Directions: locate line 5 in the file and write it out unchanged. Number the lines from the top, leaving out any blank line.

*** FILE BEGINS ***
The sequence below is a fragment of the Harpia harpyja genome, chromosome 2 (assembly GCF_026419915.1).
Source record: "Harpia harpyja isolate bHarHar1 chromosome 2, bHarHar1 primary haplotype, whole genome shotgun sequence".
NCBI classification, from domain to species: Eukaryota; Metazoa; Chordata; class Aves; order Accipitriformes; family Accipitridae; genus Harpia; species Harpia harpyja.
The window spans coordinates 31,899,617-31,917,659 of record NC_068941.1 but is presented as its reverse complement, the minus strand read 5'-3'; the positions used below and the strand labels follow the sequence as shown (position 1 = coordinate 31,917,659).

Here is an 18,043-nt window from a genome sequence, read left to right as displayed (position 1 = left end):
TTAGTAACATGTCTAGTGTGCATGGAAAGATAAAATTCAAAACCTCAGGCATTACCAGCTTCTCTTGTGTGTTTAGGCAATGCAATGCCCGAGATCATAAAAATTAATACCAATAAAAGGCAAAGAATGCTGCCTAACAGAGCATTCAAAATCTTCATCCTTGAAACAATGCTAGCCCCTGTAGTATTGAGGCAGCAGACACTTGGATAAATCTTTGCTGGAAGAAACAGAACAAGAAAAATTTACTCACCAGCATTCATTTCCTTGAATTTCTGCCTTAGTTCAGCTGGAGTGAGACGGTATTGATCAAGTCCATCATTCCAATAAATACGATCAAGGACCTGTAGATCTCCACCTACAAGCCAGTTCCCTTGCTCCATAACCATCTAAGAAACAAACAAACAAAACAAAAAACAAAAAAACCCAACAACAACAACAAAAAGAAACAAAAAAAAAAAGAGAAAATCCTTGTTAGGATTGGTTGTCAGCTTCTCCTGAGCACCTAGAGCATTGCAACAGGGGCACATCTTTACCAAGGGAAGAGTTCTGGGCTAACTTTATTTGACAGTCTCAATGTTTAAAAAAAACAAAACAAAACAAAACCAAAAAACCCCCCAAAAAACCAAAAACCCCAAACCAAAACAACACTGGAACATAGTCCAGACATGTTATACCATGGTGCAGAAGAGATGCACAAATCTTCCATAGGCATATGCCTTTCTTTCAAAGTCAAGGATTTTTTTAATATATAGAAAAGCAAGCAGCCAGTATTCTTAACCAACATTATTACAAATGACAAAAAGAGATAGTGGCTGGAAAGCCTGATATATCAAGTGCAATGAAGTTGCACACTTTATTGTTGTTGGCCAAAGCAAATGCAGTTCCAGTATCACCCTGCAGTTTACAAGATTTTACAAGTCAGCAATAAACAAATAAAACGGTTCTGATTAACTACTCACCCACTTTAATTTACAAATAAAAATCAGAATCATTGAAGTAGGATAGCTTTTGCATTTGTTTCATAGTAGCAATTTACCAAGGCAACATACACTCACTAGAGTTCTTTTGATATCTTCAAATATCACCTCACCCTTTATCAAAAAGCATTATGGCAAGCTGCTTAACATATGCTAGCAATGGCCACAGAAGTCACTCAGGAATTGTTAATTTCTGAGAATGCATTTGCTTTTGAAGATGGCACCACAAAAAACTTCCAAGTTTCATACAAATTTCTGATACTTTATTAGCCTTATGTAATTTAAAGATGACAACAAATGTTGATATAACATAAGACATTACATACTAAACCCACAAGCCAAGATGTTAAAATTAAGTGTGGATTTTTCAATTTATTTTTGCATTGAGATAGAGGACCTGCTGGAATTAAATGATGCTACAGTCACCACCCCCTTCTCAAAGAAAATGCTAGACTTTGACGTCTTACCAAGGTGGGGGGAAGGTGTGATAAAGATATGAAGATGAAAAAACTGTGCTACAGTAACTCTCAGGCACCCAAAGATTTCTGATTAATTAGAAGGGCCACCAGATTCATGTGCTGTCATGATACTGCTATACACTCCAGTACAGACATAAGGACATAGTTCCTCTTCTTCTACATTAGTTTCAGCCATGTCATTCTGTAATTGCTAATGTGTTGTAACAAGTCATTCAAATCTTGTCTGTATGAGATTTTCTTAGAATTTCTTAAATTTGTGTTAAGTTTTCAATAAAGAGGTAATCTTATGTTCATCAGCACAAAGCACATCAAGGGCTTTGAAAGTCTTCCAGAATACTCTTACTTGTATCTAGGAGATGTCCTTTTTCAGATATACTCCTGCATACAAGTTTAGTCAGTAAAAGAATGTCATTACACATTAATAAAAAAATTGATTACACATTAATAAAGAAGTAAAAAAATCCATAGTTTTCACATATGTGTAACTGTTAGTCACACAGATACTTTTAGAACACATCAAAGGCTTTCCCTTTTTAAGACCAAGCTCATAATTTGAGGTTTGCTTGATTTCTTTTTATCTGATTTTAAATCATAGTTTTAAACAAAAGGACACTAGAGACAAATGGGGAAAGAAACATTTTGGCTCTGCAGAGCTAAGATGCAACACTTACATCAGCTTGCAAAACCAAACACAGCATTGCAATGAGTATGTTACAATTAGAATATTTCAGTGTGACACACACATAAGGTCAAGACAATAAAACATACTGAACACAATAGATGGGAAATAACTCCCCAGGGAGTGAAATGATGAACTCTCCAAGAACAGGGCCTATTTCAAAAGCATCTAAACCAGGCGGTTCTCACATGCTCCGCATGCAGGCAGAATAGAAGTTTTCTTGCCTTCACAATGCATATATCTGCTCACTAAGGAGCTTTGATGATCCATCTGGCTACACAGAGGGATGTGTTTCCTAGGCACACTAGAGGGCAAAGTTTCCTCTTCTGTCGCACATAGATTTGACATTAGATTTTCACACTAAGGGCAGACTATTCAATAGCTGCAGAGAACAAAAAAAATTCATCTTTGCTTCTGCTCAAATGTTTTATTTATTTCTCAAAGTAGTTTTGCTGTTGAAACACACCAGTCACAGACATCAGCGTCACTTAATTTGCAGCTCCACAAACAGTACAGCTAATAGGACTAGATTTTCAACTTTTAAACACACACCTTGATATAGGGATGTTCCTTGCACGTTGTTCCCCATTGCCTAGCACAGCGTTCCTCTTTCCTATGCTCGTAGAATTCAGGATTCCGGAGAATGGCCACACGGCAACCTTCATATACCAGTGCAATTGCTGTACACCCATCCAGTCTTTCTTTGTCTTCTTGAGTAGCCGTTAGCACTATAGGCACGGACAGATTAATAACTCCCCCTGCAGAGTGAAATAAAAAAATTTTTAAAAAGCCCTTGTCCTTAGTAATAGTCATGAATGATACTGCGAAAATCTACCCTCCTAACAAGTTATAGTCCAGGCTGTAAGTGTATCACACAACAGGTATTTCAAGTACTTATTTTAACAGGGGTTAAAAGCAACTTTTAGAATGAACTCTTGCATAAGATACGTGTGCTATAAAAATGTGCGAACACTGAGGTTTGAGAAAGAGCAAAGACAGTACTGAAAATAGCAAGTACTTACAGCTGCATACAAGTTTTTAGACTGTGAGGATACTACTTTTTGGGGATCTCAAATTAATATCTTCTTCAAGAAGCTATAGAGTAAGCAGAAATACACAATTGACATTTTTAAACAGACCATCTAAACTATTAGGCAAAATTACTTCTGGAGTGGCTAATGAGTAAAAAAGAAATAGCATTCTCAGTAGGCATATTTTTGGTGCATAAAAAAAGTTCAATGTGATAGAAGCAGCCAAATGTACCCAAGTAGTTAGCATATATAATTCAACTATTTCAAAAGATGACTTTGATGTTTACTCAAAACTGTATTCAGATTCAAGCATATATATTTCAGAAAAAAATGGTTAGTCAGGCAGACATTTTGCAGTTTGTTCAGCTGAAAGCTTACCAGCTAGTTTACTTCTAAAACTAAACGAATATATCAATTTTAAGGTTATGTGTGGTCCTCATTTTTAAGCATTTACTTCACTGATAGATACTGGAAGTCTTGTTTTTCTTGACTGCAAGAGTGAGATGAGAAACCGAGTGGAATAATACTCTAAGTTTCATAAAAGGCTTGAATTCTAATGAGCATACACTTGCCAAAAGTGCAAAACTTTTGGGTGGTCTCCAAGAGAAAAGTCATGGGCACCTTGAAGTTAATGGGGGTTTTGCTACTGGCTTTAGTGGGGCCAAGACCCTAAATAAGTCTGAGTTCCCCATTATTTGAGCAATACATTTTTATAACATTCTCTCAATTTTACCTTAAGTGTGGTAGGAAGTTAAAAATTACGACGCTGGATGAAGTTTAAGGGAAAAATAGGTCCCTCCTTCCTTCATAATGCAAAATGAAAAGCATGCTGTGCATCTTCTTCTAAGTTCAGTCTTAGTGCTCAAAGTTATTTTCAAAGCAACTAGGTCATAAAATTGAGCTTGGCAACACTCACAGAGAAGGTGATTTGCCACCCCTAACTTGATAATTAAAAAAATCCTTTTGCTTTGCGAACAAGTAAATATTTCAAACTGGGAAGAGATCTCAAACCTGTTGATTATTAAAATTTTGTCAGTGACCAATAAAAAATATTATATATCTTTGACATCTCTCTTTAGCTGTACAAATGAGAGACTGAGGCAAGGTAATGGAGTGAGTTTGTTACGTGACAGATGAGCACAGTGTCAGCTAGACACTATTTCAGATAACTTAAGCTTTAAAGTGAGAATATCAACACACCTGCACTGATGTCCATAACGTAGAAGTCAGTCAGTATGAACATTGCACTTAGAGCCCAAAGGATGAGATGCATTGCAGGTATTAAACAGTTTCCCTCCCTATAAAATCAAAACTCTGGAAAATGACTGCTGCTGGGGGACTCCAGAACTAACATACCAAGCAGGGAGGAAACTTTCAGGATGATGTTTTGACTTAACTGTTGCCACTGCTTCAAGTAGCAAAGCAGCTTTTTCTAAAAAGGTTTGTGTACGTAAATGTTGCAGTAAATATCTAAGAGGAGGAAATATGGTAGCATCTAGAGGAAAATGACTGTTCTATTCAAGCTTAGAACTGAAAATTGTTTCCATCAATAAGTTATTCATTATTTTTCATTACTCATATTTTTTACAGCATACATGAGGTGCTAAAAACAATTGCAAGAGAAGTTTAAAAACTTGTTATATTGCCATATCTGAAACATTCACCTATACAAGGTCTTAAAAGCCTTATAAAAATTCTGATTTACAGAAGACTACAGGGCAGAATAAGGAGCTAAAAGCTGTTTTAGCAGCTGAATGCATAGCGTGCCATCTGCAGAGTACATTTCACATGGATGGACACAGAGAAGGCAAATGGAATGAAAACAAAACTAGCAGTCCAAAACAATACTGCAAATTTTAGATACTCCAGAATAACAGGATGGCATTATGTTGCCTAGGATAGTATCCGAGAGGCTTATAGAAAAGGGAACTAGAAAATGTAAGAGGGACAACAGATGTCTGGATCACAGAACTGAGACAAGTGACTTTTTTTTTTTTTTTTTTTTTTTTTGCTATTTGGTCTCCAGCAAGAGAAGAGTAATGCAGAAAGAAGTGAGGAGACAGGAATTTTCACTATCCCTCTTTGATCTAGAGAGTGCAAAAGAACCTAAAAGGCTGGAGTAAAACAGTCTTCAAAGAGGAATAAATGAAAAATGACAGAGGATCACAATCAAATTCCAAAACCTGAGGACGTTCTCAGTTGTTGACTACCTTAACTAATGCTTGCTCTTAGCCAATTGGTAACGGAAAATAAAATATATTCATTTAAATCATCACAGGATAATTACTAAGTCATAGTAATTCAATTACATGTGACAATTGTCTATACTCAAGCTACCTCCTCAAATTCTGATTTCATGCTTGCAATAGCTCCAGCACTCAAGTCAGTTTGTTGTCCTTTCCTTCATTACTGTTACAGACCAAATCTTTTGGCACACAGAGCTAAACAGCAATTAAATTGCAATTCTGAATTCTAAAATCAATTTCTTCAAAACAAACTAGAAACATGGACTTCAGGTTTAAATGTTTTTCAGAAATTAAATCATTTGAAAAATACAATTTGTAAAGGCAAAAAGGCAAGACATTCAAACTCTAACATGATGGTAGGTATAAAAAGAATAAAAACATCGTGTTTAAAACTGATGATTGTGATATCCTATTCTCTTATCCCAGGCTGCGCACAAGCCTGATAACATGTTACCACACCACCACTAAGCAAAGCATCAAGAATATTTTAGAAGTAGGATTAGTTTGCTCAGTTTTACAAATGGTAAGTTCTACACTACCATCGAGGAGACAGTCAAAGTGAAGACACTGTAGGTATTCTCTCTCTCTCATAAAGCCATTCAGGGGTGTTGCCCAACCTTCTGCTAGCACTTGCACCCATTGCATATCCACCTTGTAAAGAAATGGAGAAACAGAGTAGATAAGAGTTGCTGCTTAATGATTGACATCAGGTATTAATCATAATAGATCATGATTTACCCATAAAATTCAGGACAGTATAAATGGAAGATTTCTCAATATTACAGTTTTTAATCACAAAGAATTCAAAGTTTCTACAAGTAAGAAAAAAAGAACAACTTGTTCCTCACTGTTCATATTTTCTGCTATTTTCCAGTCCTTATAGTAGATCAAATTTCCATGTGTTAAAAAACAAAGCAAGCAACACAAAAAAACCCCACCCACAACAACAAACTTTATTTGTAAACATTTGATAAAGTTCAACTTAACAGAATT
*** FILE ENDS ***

Here is an 18,043-nt window from a genome sequence, read left to right as displayed (position 1 = left end):